Washington Post staffers blast paper’s report targeting woman over offensive 2018 Halloween costume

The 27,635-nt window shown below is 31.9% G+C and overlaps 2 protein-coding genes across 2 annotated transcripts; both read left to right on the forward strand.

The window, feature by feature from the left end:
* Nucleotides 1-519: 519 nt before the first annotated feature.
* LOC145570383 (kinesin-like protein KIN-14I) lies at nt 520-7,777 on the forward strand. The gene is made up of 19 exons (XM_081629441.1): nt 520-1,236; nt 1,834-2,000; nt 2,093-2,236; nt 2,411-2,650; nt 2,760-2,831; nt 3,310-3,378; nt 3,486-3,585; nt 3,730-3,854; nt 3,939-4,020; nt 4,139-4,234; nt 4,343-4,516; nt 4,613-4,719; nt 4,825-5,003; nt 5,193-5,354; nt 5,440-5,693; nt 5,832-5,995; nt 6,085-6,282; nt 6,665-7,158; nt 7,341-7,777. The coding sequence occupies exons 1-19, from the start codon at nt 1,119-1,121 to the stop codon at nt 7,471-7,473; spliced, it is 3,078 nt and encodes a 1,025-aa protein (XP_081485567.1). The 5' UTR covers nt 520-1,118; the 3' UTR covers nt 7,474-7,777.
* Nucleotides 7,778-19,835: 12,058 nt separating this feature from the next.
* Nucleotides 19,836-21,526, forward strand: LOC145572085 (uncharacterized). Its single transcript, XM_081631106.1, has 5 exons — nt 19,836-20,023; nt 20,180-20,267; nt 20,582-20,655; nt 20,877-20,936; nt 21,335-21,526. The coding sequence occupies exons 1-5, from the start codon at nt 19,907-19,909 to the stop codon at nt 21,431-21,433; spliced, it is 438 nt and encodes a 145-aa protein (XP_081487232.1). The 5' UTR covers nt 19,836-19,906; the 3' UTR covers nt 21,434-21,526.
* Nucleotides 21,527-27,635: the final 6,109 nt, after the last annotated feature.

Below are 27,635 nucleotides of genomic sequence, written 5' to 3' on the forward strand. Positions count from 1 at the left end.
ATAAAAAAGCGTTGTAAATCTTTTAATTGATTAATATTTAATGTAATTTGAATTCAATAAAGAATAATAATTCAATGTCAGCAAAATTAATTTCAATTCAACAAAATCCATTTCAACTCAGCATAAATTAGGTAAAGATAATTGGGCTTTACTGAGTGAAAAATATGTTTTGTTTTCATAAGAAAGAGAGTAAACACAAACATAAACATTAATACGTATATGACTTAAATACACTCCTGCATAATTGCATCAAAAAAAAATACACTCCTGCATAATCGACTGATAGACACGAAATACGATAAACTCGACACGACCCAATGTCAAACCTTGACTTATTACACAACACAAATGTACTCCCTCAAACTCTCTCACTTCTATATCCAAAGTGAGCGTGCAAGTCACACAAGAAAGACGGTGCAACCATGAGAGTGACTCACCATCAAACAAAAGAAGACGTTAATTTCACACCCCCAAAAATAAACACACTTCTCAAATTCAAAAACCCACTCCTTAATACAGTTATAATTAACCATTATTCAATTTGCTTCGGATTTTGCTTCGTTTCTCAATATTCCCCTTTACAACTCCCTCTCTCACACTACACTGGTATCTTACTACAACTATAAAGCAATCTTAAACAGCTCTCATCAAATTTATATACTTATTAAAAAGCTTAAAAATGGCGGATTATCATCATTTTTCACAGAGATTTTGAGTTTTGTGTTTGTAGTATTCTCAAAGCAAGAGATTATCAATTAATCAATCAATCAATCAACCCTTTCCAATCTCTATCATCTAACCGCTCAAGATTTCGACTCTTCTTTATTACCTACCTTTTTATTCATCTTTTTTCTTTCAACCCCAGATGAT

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Staffers from The Washington Post were apparently displeased with a report that targeted a woman’s offensive costume that she wore at a colleague’s Halloween party two years ago.Last Thursday, The Post ran a lengthy piece that reported on the party hosted by the paper’s longtime cartoonist Tom Toles — and how, nearly two years later, a guest expressed how she was traumatized by the presence of one of Toles’ friends, who satirically wore blackface as part of her costume, amid the current climate following the death of George Floyd in Minneapolis police custody. That woman ultimately was fired from her job as a result of the report’s release.A spokesperson for The Washington Post previously defended the report in a statement to Fox News.”Employees of The Washington Post, including a prominent host, were involved in this incident, which impelled us to tell the story ourselves thoroughly and accurately while allowing all involved to have their say,” the spokesperson told Fox News. “The piece conveys with nuance and sensitivity the complex, emotionally fraught circumstances that unfolded at the party attended by media figures only two years ago where an individual in blackface was not told promptly to leave.”WASHINGTON POST UNDER FIRE FOR ‘CANCELING’ WOMAN OVER OFFENSIVE COSTUME AT STAFFER’S 2018 HALLOWEEN PARTYThe spokesperson continued: “America’s grappling with racism has entered a phase in which people who once felt they should keep quiet are now raising their voices in public. The story is a microcosm of what the country is going through right now.”However, a new report from New York Magazine (NYM) delves into the internal dismay the publishing of the report has caused within the paper and offers a behind-the-scenes look at how Post reporters appeared reluctant to pursue the story.“No one I’ve spoken with at The Post can figure out why we published this story… We blew up this woman’s life for no reason,” an anonymous “prominent reporter” at the paper reportedly told NYM.A “feature writer” similarly told the magazine: “My reaction, like everybody, was, ‘What the hell? Why is this a story?’ My second reaction was, ‘Why is this a 3,000-word feature?'”One Post employee referred to the story as “obviously a mess” and even admitted to NYM of failing to read the entire report before sharing it on Twitter.WASHINGTON POST DEFENDS CRITICIZED REPORT ON WOMAN’S OFFENSIVE HALLOWEEN COSTUME AT STAFFER’S 2018 PARTYNYM noted that the two journalists behind the story, senior editor Marc Fisher and local enterprise reporter Sydney Trent, didn’t share their report on their own Twitter accounts.According to the report, employees of the paper’s Style section, where the piece was published, were “confused and displeased” that the report was placed in their section of the paper despite how Fisher and Trent work elsewhere at The Post.The woman at the center of the controversy told the magazine that she asked Fisher why the story was news, which he reportedly replied: “We have to do it or they will go to another outlet.””They” is an apparent reference to Lexie Gruber and Lyric Prince, the two guests who attended the 2018 Halloween party and had spoken to the newspaper about the trauma they experienced after confronting the woman in blackface.One person who was interviewed by Fisher told NYM, “He expressed his misgivings about the story to me,” and that Fisher left the impression that “he had been told to do the story and that it was not his decision.”Another recalled a similar experience with the reporter: “He told me that from a personal perspective, he didn’t think this story necessarily warranted being out there, and that was his personal opinion,” adding: “He chalked it up to other senior editors at the Post saying it has to go, and he claimed it was out of his hands even though he wrote it.”A Post spokesperson told NYM that The Post’s editors “don’t ‘force’ people to write stories.”COLUMNIST RIPS WASHINGTON POST FOR REPORT ON WOMAN’S OFFENSIVE COSTUME AT STAFFER’S PARTY: IT’S A ‘FARCE’ OR A ‘SCANDAL’NYM’s report also suggests that The Post violated its own editorial standards with its report, noting a policy that states “fairness includes relevance” and a separate policy over not honoring take-down requests of published photos, which it did from its online article after Gruber and Prince, who were photographed by the paper for the piece, reached out to the paper and called for the removal of their image after they reportedly faced threats.A spokesperson for The Washington Post declined to comment.The Post reported that Toles received an email from Gruber, a guest who attended his annual Halloween party nearly two years ago despite never meeting the host, about an incident involving his friend, who wore blackface as part of her costume.”In 2018, I attended a Halloween party at your home,” Gruber wrote to Toles. “I understand that you are not responsible for the behavior of your guests, but at the party, a woman was in blackface. She harassed me and my friend — the only two women of color — and it was clear she made her ‘costume’ with racist intent.”As explained in the report, Toles’ friend dressed up as then-recently ousted NBC host Megyn Kelly, who drew criticism for questioning if wearing blackface on Halloween was OK if the costume was meant out of respect and not out of mockery. However, the friend put on blackface as a satirical jab at Kelly.Gruber, 27, told Toles that, to this day, the incident “weighed heavily on my heart — it was abhorrent and egregious,” particularly after the death of George Floyd, and urged him to identify the woman from his party.NY TIMES PUBLISHER SAYS HE ‘LAMENTS’ OUSTING OF EDITORIAL PAGE EDITOR OVER TOM COTTON OP-ED”I wanted to know who this woman is … What impact does she have on society?” Gruber wrote in the email to Toles. “I think this is an important story — that a party full of prominent people in Washington welcomed a person in blackface, danced and drank with her, and watched in silence as she harassed two young women of color.”Gruber said she and her friend Lyric Prince, who are Puerto Rican and African-American, respectively, confronted the woman at the party about the costume.”You understand how offensive that could be to a person of color?” Gruber reportedly told her, as the woman tried to defend the costume.According to The Post’s reporting, “some guests at the party say they wish they had confronted her more aggressively,” while “others say that she has already paid a price and that her embarrassment and regret were evident when she left the party in tears.”Toles initially responded to Gruber by saying he didn’t know who was wearing blackface at his party but did recall telling his friend at the time that her costume was an “ill-considered attempt at satire.”When he told Gruber he wouldn’t identify the friend, Gruber told him: “Hiding her name is a deliberate act of white privilege and cowardice, not friendship.”Prince, 36, told The Post: “I felt very unsafe talking to that person in the first place. I was in an environment that, if it got heated, it would decidedly not be in my best interest.” She also revealed that she sought help from a therapist, saying she felt “threatened and physically and emotionally exposed… I felt powerless in a way that I never want to feel again.”CNN’S CHRIS CUOMO BLASTED FOR DECLARING BROTHER ‘BEST POLITICIAN IN THE COUNTRY’ ON HIS SHOWWitnesses said Gruber “yelled” at the woman after Prince confronted her and they both left the party shortly after.The Post reported that the woman, a vocal critic of President Trump and an advocate for social causes on Facebook, knew she made a “terrible mistake” the moment she arrived at the party. She reportedly “spent many hours in therapy talking about ‘how carelessly I behaved. I’m deeply ashamed.'”Following the party, she emailed Toles and his wife, Gretchen, to apologize.”With this story, they’ll get the public humiliation they want, but it won’t foster any real dialogue between us,” the woman told The Post. “I wish they would talk to me. I made a mistake, and I understand now that when black people make a mistake, they can get killed.”The Post also reported that when the woman informed her employer on Wednesday that a story about the blackface incident was about the be published, she was immediately fired.CLICK HERE FOR THE FOX NEWS APPNew York Magazine columnist Josh Barro, who co-authored the report about the internal strife at the Post, previously slammed the paper for running the story.”If the WaPo ran this because they thought it was news, that’s a farce,” Barro began a Twitter thread. “But if they ran it as a PR strategy — get ahead of it, frame it so this woman bears the brunt, not our employees — that’s a scandal. Marty Baron and the Post staff owe us an explanation.”He added: “This is damaging to the reputation of the whole industry, a newspaper using its news pages as a strategic tool, violating its own editorial standards, and getting someone fired in the process.”